The runners are lined up on their starting blocks, crouched down in anticipation for the short race ahead. The starter pistol fires, and they spring in to action. Just 9.69 seconds and 100 metres later, Jamaican athlete Usain Bolt has run his way in to the record books.
Bolt’s incredible performance at the 2008 Olympics in Beijing stunned sport commentators around the world, not least because he actually slowed down towards the end of the race after it was clear he’d won. “Could he do even better?” they asked. “Yes!” said a group of Norwegian scientists, who analysed footage of the race and concluded Bolt could have achieved a time of around 9.55 seconds.
It wasn’t long before Bolt proved them right. His second record came just 15 months after his first, when he ran the 100 metres in 9.58 seconds at the Berlin 2009 World Championships in Athletics. With Bolt smashing times faster than ever before, many wondered how low the record could actually go.
Pushing the limits
There’s clearly a biological limit on how fast anyone can run, because muscles and lungs can only work so hard. Usain Bolt may be gifted with fantastic running abilities, but even he couldn’t instantly teleport across the finish line!
Scientists like Mark Denny, a biologist at Stanford University, have created mathematical models of running in an effort to find our speed limit. Denny looked at race times for horses, dogs, and humans from the past century or so, using statistical techniques to examine how each species has sped up over time.
He found that when it comes to animals, top speeds were reached sometime in the early 1970s and there has been little change since then. An animal’s training, diet, or genetic makeup can all influence its speed, but the first two haven’t changed much over time.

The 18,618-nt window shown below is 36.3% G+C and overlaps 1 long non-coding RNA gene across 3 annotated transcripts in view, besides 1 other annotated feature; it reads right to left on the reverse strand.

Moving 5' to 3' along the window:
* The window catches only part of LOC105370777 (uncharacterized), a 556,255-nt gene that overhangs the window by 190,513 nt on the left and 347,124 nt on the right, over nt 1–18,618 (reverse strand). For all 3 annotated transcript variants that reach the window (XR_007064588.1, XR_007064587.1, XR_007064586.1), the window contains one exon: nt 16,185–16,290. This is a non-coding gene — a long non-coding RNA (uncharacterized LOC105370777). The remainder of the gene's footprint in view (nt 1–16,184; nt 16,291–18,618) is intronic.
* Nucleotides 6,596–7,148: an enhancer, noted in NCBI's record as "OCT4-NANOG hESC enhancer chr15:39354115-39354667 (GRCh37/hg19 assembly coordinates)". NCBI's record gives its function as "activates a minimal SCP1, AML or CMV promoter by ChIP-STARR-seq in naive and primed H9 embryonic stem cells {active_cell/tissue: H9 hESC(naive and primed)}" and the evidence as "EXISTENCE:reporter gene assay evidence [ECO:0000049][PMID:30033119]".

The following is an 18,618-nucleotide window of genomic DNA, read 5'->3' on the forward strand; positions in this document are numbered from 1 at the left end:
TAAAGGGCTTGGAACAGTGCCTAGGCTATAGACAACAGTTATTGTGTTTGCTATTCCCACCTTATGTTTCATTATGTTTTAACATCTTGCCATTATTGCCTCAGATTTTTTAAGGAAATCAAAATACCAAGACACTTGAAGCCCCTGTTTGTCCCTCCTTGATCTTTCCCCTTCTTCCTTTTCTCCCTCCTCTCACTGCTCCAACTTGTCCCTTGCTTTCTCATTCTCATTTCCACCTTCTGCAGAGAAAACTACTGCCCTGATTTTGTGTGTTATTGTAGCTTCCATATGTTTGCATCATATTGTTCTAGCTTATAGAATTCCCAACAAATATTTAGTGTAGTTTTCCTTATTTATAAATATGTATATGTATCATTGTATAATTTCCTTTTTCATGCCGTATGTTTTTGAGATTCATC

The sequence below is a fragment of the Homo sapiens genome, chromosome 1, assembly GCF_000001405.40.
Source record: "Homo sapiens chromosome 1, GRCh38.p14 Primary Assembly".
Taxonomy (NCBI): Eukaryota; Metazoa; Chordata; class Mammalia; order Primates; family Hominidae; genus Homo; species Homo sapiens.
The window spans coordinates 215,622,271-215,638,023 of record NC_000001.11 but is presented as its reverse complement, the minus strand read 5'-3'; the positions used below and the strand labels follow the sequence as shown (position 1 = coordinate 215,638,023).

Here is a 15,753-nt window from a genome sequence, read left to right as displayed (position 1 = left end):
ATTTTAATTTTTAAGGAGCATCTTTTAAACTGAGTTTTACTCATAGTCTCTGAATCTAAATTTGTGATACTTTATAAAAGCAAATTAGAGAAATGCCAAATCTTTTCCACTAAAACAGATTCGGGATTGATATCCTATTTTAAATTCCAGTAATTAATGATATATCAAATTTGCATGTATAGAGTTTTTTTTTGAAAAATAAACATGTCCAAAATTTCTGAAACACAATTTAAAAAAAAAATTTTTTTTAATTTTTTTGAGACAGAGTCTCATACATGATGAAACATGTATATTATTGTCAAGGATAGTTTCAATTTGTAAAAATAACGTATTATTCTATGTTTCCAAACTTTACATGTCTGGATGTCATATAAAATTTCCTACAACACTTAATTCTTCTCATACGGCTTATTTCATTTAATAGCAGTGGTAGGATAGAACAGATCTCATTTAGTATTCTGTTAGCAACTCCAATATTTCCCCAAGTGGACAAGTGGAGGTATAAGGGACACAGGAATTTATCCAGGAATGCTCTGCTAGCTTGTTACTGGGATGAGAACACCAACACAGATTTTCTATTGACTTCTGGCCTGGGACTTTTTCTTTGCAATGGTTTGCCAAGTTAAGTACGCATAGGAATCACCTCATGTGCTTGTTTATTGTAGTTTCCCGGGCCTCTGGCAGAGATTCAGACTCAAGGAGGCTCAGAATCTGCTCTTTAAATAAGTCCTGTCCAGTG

The same isn’t true for their genes. People selectively breed horses and dogs to produce great racers, so each generation has an improved body for running. Denny suggests that constant genetic refinement has already bred the fastest ever specimen from each species, but you never know – starting again with another breed might produce an even faster animal.
With humans, it’s a bit different. We’re not intentionally bred for speed, but advances in technology, training, and nutrition mean that race times continue to improve. Women’s speeds in shorter races like the 100 metres levelled off around the 1970s, but female marathons runners are still getting faster. In contrast, men are making progress in every length of race – due to gender differences, men are naturally faster than women.
So, just how fast could Usain Bolt run in the future? Denny predicts a limit of 9.48 seconds for the 100 metre dash, which works out a speed of 10.55 metres per second. Does that mean no human will ever run faster? Perhaps, but mathematical models aren’t perfect – they’re just tools to help us understand things. Mathematicians and scientists use models to interpret data and make predictions, then revise their models when new data comes along. Just like top athletes, they’re always trying to improve.
Maths and Sport: Countdown to the Games
‘Maths and Sport: Countdown to the Games’ is an exciting new project from the award-winning Millennium Mathematics Project at the University of Cambridge. To celebrate London 2012 they are developing free online mathematical articles and activities exploring maths and science through the Olympic and Paralympic Games, aimed at a wide audience from school students and their teachers to members of the public.